Key Employee Licensing
Article 14, 6 of the Law refers to the need for key employees of a concession company to be, and remain, suitable during the term of its concession. That theme is reflected in Article 26 of the concession contracts, which provides a requirement for principal employees to self-report matters affecting their suitability.
A better approach is arguably to undertake a licensing process for employees occupying positions officially designated as “key”. Such positions would likely encompass roles such as Chief Financial Officer, CEO/COO, and senior gaming management positions. These licences could be transferable between casino concessionaires in Macau. A database of key employee licensees could be interfaced with, for example, the Judiciary Police database to ensure that offences alleged or committed by licensees would be flagged on a timely basis for consideration by the licensing authority, presumably DICJ. This would provide a much more robust system for ongoing monitoring than one reliant upon self-reporting.
The Law recognizes the possibility that a concession company might outsource its management, as indeed was originally anticipated when the Galaxy concession was granted. What is not adequately dealt with is the situation of so-called partial managers, such as operate satellite casinos on behalf of concessionaires. To date, the regulation of those arrangements has depended upon the approval by DICJ of contracts between concessionaires and their satellite operators.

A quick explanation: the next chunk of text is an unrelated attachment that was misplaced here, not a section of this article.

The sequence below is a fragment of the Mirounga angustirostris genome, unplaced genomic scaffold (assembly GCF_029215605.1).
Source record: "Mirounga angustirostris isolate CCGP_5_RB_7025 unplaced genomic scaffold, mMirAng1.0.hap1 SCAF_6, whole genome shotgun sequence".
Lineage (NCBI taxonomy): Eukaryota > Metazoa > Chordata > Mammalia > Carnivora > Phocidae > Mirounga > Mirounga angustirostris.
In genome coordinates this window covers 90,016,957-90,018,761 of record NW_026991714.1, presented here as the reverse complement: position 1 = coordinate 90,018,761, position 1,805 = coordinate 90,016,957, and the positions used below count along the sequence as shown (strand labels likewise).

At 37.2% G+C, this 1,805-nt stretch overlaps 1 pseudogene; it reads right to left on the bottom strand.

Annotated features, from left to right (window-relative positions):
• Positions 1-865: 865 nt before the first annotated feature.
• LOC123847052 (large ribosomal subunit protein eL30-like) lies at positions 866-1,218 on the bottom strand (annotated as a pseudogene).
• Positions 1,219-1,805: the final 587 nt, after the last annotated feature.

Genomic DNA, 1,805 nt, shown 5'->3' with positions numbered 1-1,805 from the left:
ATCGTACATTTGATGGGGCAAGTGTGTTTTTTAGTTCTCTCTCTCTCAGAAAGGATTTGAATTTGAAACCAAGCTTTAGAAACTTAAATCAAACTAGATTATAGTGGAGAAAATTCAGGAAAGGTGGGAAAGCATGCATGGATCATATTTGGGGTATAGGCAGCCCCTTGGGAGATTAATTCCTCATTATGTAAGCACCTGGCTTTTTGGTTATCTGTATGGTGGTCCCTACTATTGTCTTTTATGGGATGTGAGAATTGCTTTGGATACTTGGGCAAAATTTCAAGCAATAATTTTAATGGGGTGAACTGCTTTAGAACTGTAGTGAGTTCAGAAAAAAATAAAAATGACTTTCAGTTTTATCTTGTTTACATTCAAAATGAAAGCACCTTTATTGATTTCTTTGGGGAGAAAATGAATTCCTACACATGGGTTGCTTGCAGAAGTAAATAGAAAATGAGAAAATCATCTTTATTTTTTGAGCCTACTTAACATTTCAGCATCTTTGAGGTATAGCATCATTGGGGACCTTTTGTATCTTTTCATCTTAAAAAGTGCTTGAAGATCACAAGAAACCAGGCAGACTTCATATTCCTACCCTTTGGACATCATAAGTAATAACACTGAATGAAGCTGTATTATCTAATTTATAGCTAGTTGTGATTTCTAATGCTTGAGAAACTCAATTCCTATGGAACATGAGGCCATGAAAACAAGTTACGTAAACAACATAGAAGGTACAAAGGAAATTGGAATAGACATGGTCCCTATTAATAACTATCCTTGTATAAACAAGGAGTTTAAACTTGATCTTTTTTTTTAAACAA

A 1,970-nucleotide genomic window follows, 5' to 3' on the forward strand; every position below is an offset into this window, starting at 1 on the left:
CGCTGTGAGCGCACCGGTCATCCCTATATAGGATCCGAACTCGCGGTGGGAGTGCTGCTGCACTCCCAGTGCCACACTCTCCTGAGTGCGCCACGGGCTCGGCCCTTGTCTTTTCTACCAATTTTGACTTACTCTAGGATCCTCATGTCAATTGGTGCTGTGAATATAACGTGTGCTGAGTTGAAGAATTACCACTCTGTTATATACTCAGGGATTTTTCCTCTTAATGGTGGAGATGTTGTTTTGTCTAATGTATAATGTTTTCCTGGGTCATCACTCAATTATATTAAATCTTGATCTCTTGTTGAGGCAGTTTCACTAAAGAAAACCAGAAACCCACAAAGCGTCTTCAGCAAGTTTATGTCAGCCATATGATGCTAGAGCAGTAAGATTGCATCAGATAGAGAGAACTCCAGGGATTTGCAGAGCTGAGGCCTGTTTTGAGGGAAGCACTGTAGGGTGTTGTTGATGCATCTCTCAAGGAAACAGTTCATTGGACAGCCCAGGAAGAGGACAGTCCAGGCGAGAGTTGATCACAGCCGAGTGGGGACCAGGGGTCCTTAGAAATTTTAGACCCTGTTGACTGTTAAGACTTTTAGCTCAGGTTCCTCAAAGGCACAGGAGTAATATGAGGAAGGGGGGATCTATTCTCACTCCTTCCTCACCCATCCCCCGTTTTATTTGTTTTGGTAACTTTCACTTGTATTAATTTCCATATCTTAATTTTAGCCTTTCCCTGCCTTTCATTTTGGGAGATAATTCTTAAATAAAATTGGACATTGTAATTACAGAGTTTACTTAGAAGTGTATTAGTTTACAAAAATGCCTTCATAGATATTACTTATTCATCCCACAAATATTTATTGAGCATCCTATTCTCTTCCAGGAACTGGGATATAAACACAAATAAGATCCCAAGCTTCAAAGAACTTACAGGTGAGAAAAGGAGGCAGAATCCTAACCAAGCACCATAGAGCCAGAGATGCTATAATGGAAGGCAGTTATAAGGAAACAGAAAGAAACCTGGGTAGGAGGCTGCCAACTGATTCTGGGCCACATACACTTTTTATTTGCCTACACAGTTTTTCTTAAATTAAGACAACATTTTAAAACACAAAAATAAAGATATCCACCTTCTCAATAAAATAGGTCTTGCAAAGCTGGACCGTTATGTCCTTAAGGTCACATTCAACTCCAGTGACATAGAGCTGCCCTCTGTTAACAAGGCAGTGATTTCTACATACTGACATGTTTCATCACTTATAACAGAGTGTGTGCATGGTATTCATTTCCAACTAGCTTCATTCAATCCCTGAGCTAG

A more comprehensive framework for the regulation of satellite operations is required to ensure that concessionaires retain a responsibility for compliance by the satellite operators with relevant requirements of the Law. It is not clear currently whether satellite operators are required to satisfy a standard of suitability comparable to that which is required of the concession companies. It is also important to ensure that their custodial control of gaming assets does not negatively impact the exercise by the government of the SAR’s reversionary interest in those assets.
Sportbetting is currently unable to be offered in Macau’s casinos. The casinos can only operate games of chance, which are defined to mean games whose outcome is determined wholly or principally by the luck of the player. Pari-mutuel bets are outside the definition, as are games wholly or predominantly of skill. In any event, Macau Slot currently holds a concession to offer fixed odds betting on football and basketball.
While sportsbooks are not generally major revenue generators for casinos hosting them outside Macau, they do provide a diversion from rapid cycle table and machine games, and provide entertainment. They also provide a platform for the extension of betting propositions to fantasy sports, which are major businesses in the US, with stakes often held by professional organisations such as the NBA and the NFL. Sportsbetting in casinos could comfortably co-exist with the Macau Slot concession provided Basketball and Football (soccer) were either excised from the arrangement, or allowed to be offered under a commercial arrangement between Slot and the concessions. The latter would likely offend the principle of one concession only per premise, but it would be in the interests of all concerned to find a means of resolving that problem.